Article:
Iran went through a baby boom in the 1980s. This was in the aftermath of the revolution in 1979 and while the country was in the midst of a war that would leave at least a third of a million of its people dead. Families were encouraged to strengthen Iran by producing “soldiers for Islam” and they did so in large numbers. During the 1980s the total fertility rate (the number of children the average Iranian woman had) was between five and seven.
Then the country’s rulers backtracked. Suddenly, having many children was seen as a strain on resources and as leading to high unemployment. The official slogans changed to “Two children is enough” and “Fewer kids, better life”. Vasectomies were subsidised, condoms were handed out for free, other contraceptives were made cheaper, and there was an emphasis on sex education and family planning. These policies were successful: they drastically reduced fertility to below the replacement rate (2.1 children per woman) by 2011.
Today the fertility rate in Iran is 1.7 and the the average Iranian woman has her first child at the age of 29 (in the US it is 26). The poor economic outlook has led many young people to delay getting married and having a family and birth rates have continued to fall. This means that the country is rapidly ageing. On current trends, by 2050 over a third of the country will be over the age of 60.
So now the propaganda has to change again. The supreme leader, Ayatollah Ali Khamenei, is exhorting Iranians to have more children, for at least a decade. In 2013 a number of reforms, including extending maternity leave and giving fathers two weeks off upon the birth of a child, were introduced. Access to family planning services were limited, the number of infertility clinics was increased and the official advice was that it was safe to have children every 18 to 24 months (rather than the earlier advice of three to five years).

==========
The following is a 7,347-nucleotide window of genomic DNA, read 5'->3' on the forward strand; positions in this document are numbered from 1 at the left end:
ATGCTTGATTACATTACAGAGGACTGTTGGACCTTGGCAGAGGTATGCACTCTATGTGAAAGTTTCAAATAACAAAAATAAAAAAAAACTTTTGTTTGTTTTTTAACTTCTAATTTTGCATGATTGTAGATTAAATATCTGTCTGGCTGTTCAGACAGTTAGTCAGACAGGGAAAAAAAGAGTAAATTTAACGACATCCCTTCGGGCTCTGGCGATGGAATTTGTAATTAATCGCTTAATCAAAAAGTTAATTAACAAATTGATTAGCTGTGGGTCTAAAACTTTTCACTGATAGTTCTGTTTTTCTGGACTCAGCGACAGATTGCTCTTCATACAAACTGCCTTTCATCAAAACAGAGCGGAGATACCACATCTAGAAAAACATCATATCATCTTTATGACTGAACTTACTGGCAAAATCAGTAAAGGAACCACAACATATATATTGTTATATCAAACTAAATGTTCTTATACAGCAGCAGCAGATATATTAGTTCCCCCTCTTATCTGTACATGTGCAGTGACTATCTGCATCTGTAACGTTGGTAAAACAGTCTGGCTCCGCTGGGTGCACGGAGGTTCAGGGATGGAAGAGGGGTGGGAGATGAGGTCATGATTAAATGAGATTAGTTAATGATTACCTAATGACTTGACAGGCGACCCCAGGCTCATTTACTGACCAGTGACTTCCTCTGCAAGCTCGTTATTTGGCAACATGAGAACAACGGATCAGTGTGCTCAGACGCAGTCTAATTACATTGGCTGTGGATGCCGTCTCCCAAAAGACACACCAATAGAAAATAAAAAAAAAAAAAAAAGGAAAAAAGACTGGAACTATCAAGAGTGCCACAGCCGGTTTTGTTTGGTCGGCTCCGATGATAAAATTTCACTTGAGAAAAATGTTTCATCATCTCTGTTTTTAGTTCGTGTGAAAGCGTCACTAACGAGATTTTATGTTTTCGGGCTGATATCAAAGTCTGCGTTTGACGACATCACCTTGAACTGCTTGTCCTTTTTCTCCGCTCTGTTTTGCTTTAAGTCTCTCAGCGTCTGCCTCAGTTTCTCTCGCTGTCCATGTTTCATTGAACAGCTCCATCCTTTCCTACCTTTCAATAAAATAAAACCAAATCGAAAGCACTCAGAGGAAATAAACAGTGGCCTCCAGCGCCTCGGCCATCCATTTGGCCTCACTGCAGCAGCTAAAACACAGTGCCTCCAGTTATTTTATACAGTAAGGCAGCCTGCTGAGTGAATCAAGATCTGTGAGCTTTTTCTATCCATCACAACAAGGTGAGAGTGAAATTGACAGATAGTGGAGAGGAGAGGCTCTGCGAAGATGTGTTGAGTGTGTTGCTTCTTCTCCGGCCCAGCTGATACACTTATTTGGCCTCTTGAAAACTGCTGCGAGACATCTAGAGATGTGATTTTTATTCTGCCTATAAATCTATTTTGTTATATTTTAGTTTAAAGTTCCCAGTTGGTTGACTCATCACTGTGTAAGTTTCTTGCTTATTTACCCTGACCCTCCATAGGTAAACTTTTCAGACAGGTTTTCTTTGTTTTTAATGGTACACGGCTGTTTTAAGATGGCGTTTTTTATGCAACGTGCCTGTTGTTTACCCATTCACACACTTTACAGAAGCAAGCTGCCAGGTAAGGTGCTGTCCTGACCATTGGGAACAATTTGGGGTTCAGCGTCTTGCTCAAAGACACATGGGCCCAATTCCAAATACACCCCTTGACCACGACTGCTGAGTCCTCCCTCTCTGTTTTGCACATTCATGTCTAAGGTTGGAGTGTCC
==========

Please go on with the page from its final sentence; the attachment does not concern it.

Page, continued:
The birth rate is again being raised as a national security issue and foreign enemies have been blamed for engineering the decline. Khamenei has argued that the falling birth rate is due to imported western thinking and has said that the country of 80 million should aspire to a population nearly twice that size.
To this end, according to the Guardian, Iran’s state hospitals and clinics are no longer performing vasectomies or giving out contraceptives . Family planning procedures and products would still be available from pharmacies and private hospitals and also in public hospitals when the woman’s life is at risk.
The policy changes will probably have some effect on the TFR, but I wonder if they will be the silver bullet to halt and even reverse the sliding Iranian fertility rate. I think that the economic and societal changes that have reduced the fertility rate in Iran and around much of the world are probably too ingrained for Iran to see a dramatic turnaround. Like so many other countries, Iran is facing drastic population ageing in the decades ahead.